Secrets Pilots Won’t Tell You

Think you know what happens when you fly? Think again.

By Michelle Crouch from Reader's Digest

It’s Not All Glamour Up in the Air

“When you get on that airplane at 7 a.m., you want your pilot to be rested and ready. But the hotels they put us in now are so bad that there are many nights when I toss and turn. They’re in bad neighborhoods, they’re loud, they’ve got bedbugs, and there have been stabbings in the parking lot.” -Jack Stephan

“Those buddy passes they give us? I give them only to my enemies now. Sure, you can get a $1,000 airfare to Seattle for $100. But since you have to fly standby, it will take you three months to get back because you can’t get a seat.” -Pilot, South Carolina

Here’s a Little More Free Advice

“Cold on the airplane? Tell your flight attendant. We’re in a constant battle with them over the temperature. They’re moving all the time, up and down the aisles, so they are always calling and saying, ‘Turn up the air.’ But most passengers I know are freezing.” -Captain at a major carrier

“I always tell my kids to travel in sturdy shoes. If you have to evacuate and your flip-flops fall off, there you are standing on the hot tarmac or in the weeds in your bare feet.” -Joe D’Eon

“Most people get sick after traveling not because of what they breathe but because of what they touch. Always assume that the tray table and the button to push the seat back have not been wiped down, though we do wipe down the lavatory.” -Patrick Smith

“The general flow of air in any airplane is from front to back. So if you’re really concerned about breathing the freshest possible air or not getting too hot, sit as close to the front as you can. Planes are generally warmest in the back.” -Tech pilot at a regional airline, Texas

“I know pilots who spend a quarter million on their education and training, then that first year as a pilot, they qualify for food stamps.” -Furloughed first officer, Texas

Behind the Cockpit Door

“Do pilots sleep in there? Definitely. Sometimes it’s just a ten-minute catnap, but it happens.” -John Greaves

“People tend to think the airplane is just flying itself. Trust me, that’s not true. It can fly by itself sometimes. But you’ve always got your hands on the controls waiting for it to mess up. And it does mess up.” -Pilot, South Carolina

“One time I rode in the jump seat of a 747 freighter, which carries cargo, not passengers. As soon as the doors closed, the first officer went in back and put on a bathrobe and slippers. No kidding. He said, ‘I’ll be damned if I’m going to wear a tie for a bunch of boxes.’” -Tech pilot at a regional airline, Texas

“We don’t wear our hats in the cockpit, by the way. On TV and in the Far Side comic, you always see these pilots with their hats on, and they have their headsets on over the hat, and that always makes us laugh.” -Joe D’Eon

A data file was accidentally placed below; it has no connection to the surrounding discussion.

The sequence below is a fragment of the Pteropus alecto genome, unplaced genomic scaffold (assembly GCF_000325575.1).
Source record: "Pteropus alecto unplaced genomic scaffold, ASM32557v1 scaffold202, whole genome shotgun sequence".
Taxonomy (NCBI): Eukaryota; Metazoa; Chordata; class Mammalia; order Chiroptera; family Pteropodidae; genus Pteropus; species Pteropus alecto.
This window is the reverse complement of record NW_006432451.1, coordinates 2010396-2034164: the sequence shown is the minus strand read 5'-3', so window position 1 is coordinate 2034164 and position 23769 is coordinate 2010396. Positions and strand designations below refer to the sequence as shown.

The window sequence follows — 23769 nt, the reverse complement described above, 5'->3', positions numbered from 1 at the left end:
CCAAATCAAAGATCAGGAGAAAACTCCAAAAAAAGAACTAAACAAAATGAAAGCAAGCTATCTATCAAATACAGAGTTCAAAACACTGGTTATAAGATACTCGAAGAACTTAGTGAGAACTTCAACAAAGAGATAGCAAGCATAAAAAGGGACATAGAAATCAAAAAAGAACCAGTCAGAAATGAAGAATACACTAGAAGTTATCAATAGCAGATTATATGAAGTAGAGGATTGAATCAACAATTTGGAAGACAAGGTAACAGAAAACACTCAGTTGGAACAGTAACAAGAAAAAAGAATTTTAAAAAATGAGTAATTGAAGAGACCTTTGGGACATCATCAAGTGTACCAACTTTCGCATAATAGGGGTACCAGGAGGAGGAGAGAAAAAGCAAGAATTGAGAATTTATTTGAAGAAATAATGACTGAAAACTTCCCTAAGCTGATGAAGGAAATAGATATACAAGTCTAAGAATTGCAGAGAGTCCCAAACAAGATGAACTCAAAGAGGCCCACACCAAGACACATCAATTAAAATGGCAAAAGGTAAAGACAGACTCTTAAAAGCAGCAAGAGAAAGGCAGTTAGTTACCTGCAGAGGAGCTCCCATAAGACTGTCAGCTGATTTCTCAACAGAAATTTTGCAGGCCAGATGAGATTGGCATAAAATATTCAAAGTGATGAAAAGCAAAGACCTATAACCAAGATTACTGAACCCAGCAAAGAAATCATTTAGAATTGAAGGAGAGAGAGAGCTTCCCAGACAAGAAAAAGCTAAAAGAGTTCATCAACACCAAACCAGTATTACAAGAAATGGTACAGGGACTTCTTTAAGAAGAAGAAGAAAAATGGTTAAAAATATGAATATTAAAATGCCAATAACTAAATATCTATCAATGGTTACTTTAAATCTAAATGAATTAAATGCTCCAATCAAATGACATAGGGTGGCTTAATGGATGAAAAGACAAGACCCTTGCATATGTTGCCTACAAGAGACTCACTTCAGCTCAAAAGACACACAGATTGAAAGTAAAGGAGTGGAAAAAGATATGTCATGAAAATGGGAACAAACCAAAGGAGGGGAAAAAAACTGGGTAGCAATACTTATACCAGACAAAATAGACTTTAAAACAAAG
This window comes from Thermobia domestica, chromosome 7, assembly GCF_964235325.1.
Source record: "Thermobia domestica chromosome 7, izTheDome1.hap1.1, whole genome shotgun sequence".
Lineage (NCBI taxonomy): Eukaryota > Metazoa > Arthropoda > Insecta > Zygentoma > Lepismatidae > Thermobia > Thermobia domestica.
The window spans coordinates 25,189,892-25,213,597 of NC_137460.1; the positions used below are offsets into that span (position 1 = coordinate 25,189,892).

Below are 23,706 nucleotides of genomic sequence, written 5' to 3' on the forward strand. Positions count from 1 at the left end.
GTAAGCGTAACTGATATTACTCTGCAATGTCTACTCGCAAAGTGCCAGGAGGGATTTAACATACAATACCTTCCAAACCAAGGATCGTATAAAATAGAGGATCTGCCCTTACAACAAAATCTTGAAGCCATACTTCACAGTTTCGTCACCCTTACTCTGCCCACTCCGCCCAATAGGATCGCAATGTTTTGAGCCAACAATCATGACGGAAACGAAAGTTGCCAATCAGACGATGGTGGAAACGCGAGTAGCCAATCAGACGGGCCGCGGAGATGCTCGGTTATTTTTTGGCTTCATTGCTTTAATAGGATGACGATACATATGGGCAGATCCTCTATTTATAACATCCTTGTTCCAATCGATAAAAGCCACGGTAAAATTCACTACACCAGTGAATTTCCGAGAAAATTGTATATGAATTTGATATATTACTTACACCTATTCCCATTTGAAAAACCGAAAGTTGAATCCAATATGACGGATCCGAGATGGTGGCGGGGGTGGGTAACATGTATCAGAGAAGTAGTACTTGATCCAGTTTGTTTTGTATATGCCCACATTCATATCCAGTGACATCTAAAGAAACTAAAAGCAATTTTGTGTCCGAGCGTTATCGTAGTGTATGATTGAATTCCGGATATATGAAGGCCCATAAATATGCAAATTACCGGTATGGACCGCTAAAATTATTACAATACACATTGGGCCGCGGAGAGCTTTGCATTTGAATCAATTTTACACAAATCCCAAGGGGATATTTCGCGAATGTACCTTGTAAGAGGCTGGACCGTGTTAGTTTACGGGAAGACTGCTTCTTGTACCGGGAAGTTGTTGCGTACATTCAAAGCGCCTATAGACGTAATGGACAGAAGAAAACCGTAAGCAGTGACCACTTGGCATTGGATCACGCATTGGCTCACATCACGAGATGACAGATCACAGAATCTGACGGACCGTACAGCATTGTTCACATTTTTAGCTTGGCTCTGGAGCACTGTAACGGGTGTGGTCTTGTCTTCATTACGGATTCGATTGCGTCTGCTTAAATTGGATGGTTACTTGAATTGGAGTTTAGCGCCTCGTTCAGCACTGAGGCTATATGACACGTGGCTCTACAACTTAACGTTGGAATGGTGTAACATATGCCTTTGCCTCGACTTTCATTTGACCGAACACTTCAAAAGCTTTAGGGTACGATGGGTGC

“Remember this before you complain about the cost of a ticket: Fares today are about the same as they were in the 1980s.” -Patrick Smith

A Parting Thought

“Here’s the truth about airline jobs: You don’t have as much time off as your neighbors think you have, you don’t make as much money as your relatives think you make, and you don’t have as many girlfriends as your wife thinks you have. Still, I can’t believe they pay me to do this.” -Commercial pilot, Charlotte, North Carolina

Three Things Pilots Will Never Say

“We’re heading into some thunderstorms.” What they’ll say instead: “It looks like there’s some weather [or “rough air” or “rain showers”] up ahead.”

“One of our engines just failed.” What they’ll say instead: “One of our engines is indicating improperly.” (Or more likely, they’ll say nothing, and you’ll never know the difference. Most planes fly fine with one engine down.)

Well, folks, the visibility out there is zero.” What they’ll say instead: “There’s some fog in the Washington area.”

Airline Lingo

Blue juice: The water in the lavatory toilet. “There’s no blue juice in the lav.”

Crotch watch: The required check to make sure all passengers have their seat belts fastened. Also: “groin scan.”

Crumb crunchers: Kids. “We’ve got a lot of crumb crunchers on this flight.”

Deadheading: When an airline employee flies as a passenger for company business.

Gate lice: The people who gather around the gate right before boarding so they can be first on the plane. “Oh, the gate lice are thick today.”

George: Autopilot. “I’ll let George take over.”

Landing lips: Female passengers put on their “landing lips” when they use their lipstick just before landing.

Pax: Passengers.

Spinners: Passengers who get on late and don’t have a seat assignment, so they spin around looking for a seat.

Two-for-once special: The plane touches down on landing, bounces up, then touches down again.

Working the village: Working in coach.

Plus: Who’s Really Flying Your Plane?

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